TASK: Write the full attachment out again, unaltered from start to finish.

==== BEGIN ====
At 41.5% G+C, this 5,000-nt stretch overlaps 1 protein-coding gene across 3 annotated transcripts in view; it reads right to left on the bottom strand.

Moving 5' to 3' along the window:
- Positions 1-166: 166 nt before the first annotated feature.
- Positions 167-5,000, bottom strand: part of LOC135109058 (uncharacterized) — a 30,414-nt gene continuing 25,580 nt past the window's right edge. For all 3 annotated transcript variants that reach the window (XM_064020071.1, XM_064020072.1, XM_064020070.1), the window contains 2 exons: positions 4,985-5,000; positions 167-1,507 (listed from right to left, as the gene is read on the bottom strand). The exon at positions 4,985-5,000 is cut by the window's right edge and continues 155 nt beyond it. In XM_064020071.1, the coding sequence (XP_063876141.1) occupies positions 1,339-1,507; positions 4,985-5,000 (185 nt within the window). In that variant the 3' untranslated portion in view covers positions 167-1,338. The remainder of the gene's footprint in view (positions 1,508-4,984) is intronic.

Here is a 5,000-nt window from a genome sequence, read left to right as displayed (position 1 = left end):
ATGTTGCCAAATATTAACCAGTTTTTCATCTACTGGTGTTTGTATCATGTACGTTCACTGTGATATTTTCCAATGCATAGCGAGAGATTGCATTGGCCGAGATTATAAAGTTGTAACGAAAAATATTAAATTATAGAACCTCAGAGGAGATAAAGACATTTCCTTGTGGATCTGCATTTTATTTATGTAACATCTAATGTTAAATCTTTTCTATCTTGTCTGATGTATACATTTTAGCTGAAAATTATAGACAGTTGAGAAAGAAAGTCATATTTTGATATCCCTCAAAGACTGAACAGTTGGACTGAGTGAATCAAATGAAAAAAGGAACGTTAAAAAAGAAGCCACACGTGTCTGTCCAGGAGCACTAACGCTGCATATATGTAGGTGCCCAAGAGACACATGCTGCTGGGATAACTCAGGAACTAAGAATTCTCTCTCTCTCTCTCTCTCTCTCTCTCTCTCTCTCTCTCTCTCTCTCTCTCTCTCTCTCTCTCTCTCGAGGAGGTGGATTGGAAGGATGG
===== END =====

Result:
At 41.5% G+C, this 5,000-nt stretch overlaps 1 protein-coding gene across 3 annotated transcripts in view; it reads right to left on the bottom strand.

Moving 5' to 3' along the window:
- Positions 1-166: 166 nt before the first annotated feature.
- Positions 167-5,000, bottom strand: part of LOC135109058 (uncharacterized) — a 30,414-nt gene continuing 25,580 nt past the window's right edge. For all 3 annotated transcript variants that reach the window (XM_064020071.1, XM_064020072.1, XM_064020070.1), the window contains 2 exons: positions 4,985-5,000; positions 167-1,507 (listed from right to left, as the gene is read on the bottom strand). The exon at positions 4,985-5,000 is cut by the window's right edge and continues 155 nt beyond it. In XM_064020071.1, the coding sequence (XP_063876141.1) occupies positions 1,339-1,507; positions 4,985-5,000 (185 nt within the window). In that variant the 3' untranslated portion in view covers positions 167-1,338. The remainder of the gene's footprint in view (positions 1,508-4,984) is intronic.

Here is a 5,000-nt window from a genome sequence, read left to right as displayed (position 1 = left end):
ATGTTGCCAAATATTAACCAGTTTTTCATCTACTGGTGTTTGTATCATGTACGTTCACTGTGATATTTTCCAATGCATAGCGAGAGATTGCATTGGCCGAGATTATAAAGTTGTAACGAAAAATATTAAATTATAGAACCTCAGAGGAGATAAAGACATTTCCTTGTGGATCTGCATTTTATTTATGTAACATCTAATGTTAAATCTTTTCTATCTTGTCTGATGTATACATTTTAGCTGAAAATTATAGACAGTTGAGAAAGAAAGTCATATTTTGATATCCCTCAAAGACTGAACAGTTGGACTGAGTGAATCAAATGAAAAAAGGAACGTTAAAAAAGAAGCCACACGTGTCTGTCCAGGAGCACTAACGCTGCATATATGTAGGTGCCCAAGAGACACATGCTGCTGGGATAACTCAGGAACTAAGAATTCTCTCTCTCTCTCTCTCTCTCTCTCTCTCTCTCTCTCTCTCTCTCTCTCTCTCTCTCTCTCTCTCTCGAGGAGGTGGATTGGAAGGATGG